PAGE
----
• 10 1-31-2010 at 9:10 pm

    Encore Entertainment said...

    Guy, what were your thoughts on the other original song from An Education that played over the credits.

    I’m sorry that Desplat didn’t make it for any of his films.

    Did you not see Nine, or did you REALLY not like it?

  • 11 1-31-2010 at 9:22 pm

    Joel said...

    Might as well post this here. My dream ballot (same categories as yours):

    Best Cinematography:

    “(500) Days of Summer”
    “Harry Potter and the Half-Blood Prince”
    “The Hurt Locker”
    “Up in the Air”
    “Where the Wild Things Are”

    Best Art Direction:
    “District 9”
    “Harry Potter and the Half-Blood Prince”
    “Inglourious Basterds”
    “Where the Wild Things Are”

    Best Costume Design:

    “Inglourious Basterds”
    “Star Trek”
    “Where the Wild Things Are”

    Best Film Editing:

    “District 9”
    “The Hurt Locker”
    “Up in the Air”

    Best Makeup:

    “Cirque du Freak: The Vampire’s Assistant”
    “District 9”
    “Star Trek”

    Best Original Score:

    “Fantastic Mr. Fox”
    “The Informant!”
    “Sherlock Holmes”
    “Star Trek”

    Best Sound:

    “District 9”
    “The Hurt Locker”
    “Star Trek”
    “Transformers: Revenge of the Fallen”

    Best Visual Effects:

    “District 9”
    “Star Trek”
    “Transformers: Revenge of the Fallen”

  • 12 1-31-2010 at 9:23 pm

    Kevin said...

    “Yes, I can tell the difference between sound mixing and sound editing.”

    Guy: I have my own ideas on what the distinction is but would you mind providing a clear explanation of your interpretation?

  • 13 1-31-2010 at 9:25 pm

    Glenn said...

    The Acadamy could do far worse – and I’m sure they will – than honouring the creaking doors and stomping footsteps of “Paranormal Activity” in Best Sound Editing.

    I find it amusing that in my own personal ballot I have “Coraline” and “Mary and Max” as production design nominees, but you subbed them for another animated movie, “Fantastic Mr Fox”. So many great animated titles this year so I am glad you’re not just throwing “Up” around in places like Original Score.

  • 14 1-31-2010 at 9:39 pm

    AmericanRequiem said...

    up for score needs to be there, the sound design of the lovely bones is wildly ignored and one of the best, love the wild things love, antichrist(hated it) did have great cinematography, but thats all i can say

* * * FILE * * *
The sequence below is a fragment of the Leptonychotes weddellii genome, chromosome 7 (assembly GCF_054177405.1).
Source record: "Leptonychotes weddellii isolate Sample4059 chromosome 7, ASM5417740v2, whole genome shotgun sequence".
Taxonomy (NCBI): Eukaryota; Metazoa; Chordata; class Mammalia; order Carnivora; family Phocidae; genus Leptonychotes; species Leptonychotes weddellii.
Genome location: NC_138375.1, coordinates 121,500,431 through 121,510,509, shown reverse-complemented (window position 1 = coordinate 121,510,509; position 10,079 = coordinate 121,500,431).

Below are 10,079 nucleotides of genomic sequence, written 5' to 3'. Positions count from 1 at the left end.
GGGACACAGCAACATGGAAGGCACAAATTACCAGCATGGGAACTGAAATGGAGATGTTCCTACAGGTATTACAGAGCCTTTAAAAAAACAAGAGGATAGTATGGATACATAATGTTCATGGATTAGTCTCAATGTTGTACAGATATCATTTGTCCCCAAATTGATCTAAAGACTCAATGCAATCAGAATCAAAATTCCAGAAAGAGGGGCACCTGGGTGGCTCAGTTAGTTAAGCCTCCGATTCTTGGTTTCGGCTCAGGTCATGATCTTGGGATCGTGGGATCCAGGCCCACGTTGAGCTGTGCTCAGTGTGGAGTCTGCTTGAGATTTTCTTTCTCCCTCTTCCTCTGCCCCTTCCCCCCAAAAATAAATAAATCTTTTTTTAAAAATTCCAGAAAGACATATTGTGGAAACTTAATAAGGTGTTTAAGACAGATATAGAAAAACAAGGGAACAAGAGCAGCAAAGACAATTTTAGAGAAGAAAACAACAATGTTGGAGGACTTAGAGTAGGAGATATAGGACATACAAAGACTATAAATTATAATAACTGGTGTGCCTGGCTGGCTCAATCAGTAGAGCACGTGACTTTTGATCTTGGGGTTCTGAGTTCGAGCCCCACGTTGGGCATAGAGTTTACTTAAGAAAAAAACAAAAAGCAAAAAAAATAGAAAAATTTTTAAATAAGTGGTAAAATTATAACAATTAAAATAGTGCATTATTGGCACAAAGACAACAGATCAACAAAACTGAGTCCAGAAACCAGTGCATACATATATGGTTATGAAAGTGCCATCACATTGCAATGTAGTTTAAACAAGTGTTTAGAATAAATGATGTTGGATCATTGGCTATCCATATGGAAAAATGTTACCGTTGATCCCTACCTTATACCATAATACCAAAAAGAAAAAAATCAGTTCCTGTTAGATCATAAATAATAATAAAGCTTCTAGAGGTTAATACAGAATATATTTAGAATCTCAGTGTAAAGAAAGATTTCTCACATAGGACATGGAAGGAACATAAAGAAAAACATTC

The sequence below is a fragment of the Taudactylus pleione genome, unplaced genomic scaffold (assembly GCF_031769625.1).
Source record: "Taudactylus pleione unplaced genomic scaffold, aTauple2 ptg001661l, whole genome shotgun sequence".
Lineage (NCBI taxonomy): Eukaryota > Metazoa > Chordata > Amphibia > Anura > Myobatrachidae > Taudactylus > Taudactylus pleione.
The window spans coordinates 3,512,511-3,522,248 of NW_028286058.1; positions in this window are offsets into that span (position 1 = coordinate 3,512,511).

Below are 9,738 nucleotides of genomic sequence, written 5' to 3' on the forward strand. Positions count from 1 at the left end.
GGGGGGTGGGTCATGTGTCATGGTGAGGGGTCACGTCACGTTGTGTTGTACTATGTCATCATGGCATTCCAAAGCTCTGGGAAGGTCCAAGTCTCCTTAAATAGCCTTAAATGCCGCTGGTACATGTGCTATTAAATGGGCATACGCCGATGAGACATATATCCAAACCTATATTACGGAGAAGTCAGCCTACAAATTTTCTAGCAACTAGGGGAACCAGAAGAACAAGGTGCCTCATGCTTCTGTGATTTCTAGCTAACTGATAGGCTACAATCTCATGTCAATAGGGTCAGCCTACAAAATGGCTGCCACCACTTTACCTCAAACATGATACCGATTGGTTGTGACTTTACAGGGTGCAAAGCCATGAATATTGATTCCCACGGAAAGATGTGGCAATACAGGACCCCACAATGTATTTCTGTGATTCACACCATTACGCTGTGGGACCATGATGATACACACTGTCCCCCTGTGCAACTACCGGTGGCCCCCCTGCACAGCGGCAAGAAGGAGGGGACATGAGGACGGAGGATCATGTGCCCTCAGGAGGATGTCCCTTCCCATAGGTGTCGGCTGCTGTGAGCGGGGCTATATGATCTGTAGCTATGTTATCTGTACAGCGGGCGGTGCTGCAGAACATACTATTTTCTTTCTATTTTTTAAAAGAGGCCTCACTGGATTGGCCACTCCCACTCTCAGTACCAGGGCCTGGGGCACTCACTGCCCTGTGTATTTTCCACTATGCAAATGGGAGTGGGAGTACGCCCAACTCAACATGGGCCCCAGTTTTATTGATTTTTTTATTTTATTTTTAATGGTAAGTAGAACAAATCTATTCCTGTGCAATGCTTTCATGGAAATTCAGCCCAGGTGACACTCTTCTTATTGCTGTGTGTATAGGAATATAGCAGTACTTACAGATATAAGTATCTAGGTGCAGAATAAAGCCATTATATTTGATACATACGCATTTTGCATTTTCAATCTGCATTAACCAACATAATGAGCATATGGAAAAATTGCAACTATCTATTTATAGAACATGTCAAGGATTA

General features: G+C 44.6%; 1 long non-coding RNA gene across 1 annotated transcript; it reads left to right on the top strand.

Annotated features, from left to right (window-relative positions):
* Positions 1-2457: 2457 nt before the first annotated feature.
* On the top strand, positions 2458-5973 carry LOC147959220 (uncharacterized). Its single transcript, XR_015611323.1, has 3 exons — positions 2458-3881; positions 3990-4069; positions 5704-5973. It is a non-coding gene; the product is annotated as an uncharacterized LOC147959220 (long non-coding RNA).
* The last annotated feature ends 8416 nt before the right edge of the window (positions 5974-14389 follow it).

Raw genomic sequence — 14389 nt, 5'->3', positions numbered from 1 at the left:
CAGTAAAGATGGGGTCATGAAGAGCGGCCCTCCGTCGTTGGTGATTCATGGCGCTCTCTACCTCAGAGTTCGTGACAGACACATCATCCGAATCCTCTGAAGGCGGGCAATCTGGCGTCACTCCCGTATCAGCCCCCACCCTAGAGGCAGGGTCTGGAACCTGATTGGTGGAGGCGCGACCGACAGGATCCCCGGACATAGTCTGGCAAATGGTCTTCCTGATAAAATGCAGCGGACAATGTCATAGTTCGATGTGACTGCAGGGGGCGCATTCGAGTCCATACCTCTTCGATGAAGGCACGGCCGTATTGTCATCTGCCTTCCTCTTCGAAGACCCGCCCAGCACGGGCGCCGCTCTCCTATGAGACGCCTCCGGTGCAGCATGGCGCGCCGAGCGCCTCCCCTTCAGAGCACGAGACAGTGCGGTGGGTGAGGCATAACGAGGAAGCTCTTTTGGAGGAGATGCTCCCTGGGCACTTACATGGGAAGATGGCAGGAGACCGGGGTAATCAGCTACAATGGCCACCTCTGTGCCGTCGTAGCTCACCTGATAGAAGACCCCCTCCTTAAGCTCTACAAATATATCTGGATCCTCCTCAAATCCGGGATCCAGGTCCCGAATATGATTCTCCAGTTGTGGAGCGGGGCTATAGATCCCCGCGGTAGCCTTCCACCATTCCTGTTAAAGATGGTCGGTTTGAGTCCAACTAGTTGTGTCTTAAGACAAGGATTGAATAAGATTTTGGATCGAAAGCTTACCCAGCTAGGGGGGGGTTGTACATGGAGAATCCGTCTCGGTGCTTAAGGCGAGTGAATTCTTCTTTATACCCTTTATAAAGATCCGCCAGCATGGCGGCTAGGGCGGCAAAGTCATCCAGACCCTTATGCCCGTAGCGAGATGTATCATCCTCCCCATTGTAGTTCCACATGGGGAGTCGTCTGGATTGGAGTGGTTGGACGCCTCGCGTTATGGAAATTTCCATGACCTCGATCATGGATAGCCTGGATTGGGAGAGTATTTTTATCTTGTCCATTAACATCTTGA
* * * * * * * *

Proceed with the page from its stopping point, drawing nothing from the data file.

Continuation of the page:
• 15 1-31-2010 at 9:42 pm

    Amir said...

    wow, ABSOLUTELY NOTHING for inglourious basterds in any technical category?
    that’s kind of harsh.
    they definitely make my personal list for cinematography, editing, costume and art direction.

  • 16 1-31-2010 at 9:44 pm

    The Z said...

    I think “Trust Me” from “The Informant!” has been grossly overlooked. It plays much like “You’ve Got Me Wrapped Around Your Little Finger” from “An Education” – a new song that sounds older than it is. And its use (“Trust Me,” that is) works beautifully in the film. I may have a bias as I thought “The Informant!” was one the better films of 2009.

  • 17 2-01-2010 at 1:50 am

    SHAAAARK said...

    Ugh, I just don’t understand how anyone who has seen Drag Me to Hell wouldn’t nominate it for Original Score. And…uh, I’d be the first to defend Moon on a wide range of things, but the music was minimalist, and not that interesting. Whereas Drag Me to Hell perfectly set the tone. Another score that’s been criminally overlooked is Bruno Coulais’ Coraline.

  • 18 2-01-2010 at 2:23 am

    Andrew2 said...

    As expected I love your dream ballot. But I would go with Bright Star’s excellent score too

  • 19 2-01-2010 at 3:40 am

    red_wine said...

    Whoa! Some wonderfully imaginative choices.

    In cinematography I like the other four films but Wild Things was beautifully shot indeed. 35 Shots is a very good choice. You don’t usually see people mentioning the cinematography of intimate dramas. I specially loved the way the outdoor night time scenes were shot. As I’ve said before Tetro remains my pick.

    No mention of Avatar for Art direction Guy? The design of Pandora was exemplary.

    Red Cliff & Watchmen though mediocre films did very well with Art Direction and Costume Design. Again not a fan of District 9 unlike you but the editing was very good.

    35 Shots is a brilliant choice for score, the score really stood out for me too so much so that I actually tried to look it up on the net. Wild Things score didn’t work for me at all. I loved bright Star’s score in the context of the movie but when I tried listening to it on youtube, didn’t like it much. Its more the album’s fault than the music’s but it doesn’t play very well beyond the film. Up, Ponyo & Star Trek remain three of the most enjoyable scores of the year.

  • 20 2-01-2010 at 3:46 am

    Guy Lodge said...

    Encore: I like the Duffy track as a song, but for the purpose of the film I found it a little on the nose.

    My top Desplat pick was “Cheri,” which came close — but it’s a very high-quality field this year. (I say the same thing to those who find it so inconceivable that I liked some work more than the very fine score for “Up.”

    And yes, I saw “Nine,” and I don’t think it’s remarkable in any one crafts aspect. Dion Beebe is one of the best DPs in the business, but Rob Marshall really doesn’t bring out the best in him.

    Kevin: I’m sure there are others here who can explain it better than I can, but the way that I’ve always understood it is that sound editors create individual sounds, while sound mixers are responsible for recording and balancing the overall mix. Once you start listening for it in films, the difference becomes quite clear.

    Amir: “Basterds” was definitely in the mix for Art Direction. Hard to choose.